Insult, Injury and the Knicks Teetering on the Brink

Nuggets rout Knicks as Anthony and Chandler leave early with knee issues

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    NEWSLETTERS

    AP
    Anthony exits stage left and the Knicks look like they're in a hurry to join him.

    You know that a game has not gone your way when injuries that knock your two All-Stars out of the game before its conclusion have nothing to do with the fact that you lost by 23 points. 

    The 117-94 pasting handed to the Knicks by the Nuggets on Wednesday night is the second straight blowout loss on this five-game western swing and the big stories coming out of the contest will be the injuries. Carmelo Anthony escaped the boos and taunts in his return to Denver with a third quarter exit to go have his troublesome knee drained back in New York and Tyson Chandler did the same after suffering what the team's calling a contusion to his left knee. 

    We put the caveat about the team's opinion in there since Anthony's play the last two games raised further questions about the decision-making ability of the Knicks when it comes to medical matters. Anthony could barely move on Wednesday night and it was clear that he should have been getting drained or otherwise rehabilitated instead of taking on the Nuggets. 

    So the fact that the Knicks say that Chandler's probable for Thursday night in Portland (even as Chandler says he's taking a wait-and-see approach) means very little. And, frankly, if Chandler does play we aren't sure it will wind up making any difference.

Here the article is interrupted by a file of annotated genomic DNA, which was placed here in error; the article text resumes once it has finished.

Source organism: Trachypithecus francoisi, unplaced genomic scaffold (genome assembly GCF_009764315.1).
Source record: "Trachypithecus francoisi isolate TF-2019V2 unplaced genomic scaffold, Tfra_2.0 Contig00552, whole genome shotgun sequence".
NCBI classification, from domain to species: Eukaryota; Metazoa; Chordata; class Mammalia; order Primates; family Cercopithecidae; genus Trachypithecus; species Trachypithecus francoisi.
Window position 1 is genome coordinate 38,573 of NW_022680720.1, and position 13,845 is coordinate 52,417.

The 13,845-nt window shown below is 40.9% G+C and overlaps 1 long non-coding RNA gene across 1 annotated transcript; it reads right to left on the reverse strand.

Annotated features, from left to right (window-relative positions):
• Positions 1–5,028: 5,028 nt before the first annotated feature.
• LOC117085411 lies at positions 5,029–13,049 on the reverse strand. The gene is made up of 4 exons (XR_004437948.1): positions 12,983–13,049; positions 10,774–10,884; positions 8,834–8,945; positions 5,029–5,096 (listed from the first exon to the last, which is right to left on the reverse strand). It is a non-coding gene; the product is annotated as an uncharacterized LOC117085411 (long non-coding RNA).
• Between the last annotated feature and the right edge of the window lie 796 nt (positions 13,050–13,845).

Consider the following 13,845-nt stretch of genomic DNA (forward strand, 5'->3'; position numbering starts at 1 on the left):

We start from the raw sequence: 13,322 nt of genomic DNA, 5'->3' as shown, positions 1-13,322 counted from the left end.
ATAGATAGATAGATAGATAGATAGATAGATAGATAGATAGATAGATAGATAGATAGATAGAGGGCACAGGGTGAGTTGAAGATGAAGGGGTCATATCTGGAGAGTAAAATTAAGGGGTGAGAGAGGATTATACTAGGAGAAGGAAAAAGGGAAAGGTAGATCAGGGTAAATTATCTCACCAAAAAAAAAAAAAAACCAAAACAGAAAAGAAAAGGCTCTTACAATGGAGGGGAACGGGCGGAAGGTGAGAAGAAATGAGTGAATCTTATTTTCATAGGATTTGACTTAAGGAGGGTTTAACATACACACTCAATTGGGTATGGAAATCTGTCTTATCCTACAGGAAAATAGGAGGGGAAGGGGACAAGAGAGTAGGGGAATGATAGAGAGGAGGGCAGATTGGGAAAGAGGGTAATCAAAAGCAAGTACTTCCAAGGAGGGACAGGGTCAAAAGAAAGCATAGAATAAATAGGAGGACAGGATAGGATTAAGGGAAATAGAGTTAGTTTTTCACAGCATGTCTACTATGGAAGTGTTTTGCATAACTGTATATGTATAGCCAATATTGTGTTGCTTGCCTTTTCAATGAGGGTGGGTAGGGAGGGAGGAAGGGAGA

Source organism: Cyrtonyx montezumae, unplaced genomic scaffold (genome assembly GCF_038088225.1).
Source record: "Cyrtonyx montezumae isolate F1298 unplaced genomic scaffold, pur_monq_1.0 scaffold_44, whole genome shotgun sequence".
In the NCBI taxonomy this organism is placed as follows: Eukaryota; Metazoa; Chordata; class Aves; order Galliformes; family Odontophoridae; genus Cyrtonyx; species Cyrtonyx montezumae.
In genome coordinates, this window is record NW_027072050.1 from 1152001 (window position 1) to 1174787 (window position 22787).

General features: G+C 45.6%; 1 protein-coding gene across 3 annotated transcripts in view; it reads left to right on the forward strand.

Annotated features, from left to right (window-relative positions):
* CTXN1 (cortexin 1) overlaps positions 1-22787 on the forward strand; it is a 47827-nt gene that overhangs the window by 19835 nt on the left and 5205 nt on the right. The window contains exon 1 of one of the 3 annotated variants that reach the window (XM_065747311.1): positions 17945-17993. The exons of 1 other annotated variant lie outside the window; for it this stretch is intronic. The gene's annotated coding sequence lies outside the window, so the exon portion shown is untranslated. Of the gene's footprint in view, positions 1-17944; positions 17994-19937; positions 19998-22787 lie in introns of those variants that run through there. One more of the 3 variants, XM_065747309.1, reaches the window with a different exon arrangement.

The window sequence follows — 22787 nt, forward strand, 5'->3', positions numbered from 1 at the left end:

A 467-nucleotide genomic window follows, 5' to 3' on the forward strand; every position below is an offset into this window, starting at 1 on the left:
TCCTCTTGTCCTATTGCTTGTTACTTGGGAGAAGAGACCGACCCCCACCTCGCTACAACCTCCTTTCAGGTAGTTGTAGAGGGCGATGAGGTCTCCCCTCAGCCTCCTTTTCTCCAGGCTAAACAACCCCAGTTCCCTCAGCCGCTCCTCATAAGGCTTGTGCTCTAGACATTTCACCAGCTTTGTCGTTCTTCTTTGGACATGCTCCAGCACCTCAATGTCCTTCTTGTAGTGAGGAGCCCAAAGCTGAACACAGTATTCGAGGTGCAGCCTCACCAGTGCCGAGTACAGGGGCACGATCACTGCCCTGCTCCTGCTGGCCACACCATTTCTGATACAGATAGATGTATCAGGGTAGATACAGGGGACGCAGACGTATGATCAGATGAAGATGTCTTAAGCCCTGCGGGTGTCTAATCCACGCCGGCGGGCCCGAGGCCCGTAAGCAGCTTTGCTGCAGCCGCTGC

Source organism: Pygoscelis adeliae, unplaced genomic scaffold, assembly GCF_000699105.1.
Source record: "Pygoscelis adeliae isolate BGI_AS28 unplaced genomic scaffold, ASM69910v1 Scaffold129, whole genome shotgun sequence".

The Knicks might have made a better go of it in the event they were fully healthy, but the Nuggets would still have outworked, outhustled and altogether outplayed the Knicks. They were getting easy baskets by beating the Knicks downcourt and then scoring again off copious offensive rebounds during a 21-1 second quarter run that put the game away. 

    Mike Woodson can only take so much blame for his players playing without energy, but the team's total rudderlessness over the last two games does fall directly on his shoulders. He's playing without a full deck and has to constantly find lineups that hide that fact, but the truth is that these problems have been the same since that glorious start came crashing to an end. 

    For a long time, the Knicks were able to argue that they were treading water. Now, though, they've sunk behind the Pacers and it's pretty hard to believe that their immediate Melo, Amar'e and maybe Chandler-less future is going to wind up keeping them in front of the Nets unless the Nets go into another one of their own funks. 

    To their credit, the Knicks players realized that this game was lost long before the injuries. They say that the first step to fixing your problems is admitting them, so that's better than burying your head in the sand about the reason for defeat. 

    The problem is that the second step has never been so clearly defined and the Knicks look like they're about to take their next one right off a cliff. 

    Josh Alper is also a writer for Pro Football Talk. You can follow him on Twitter.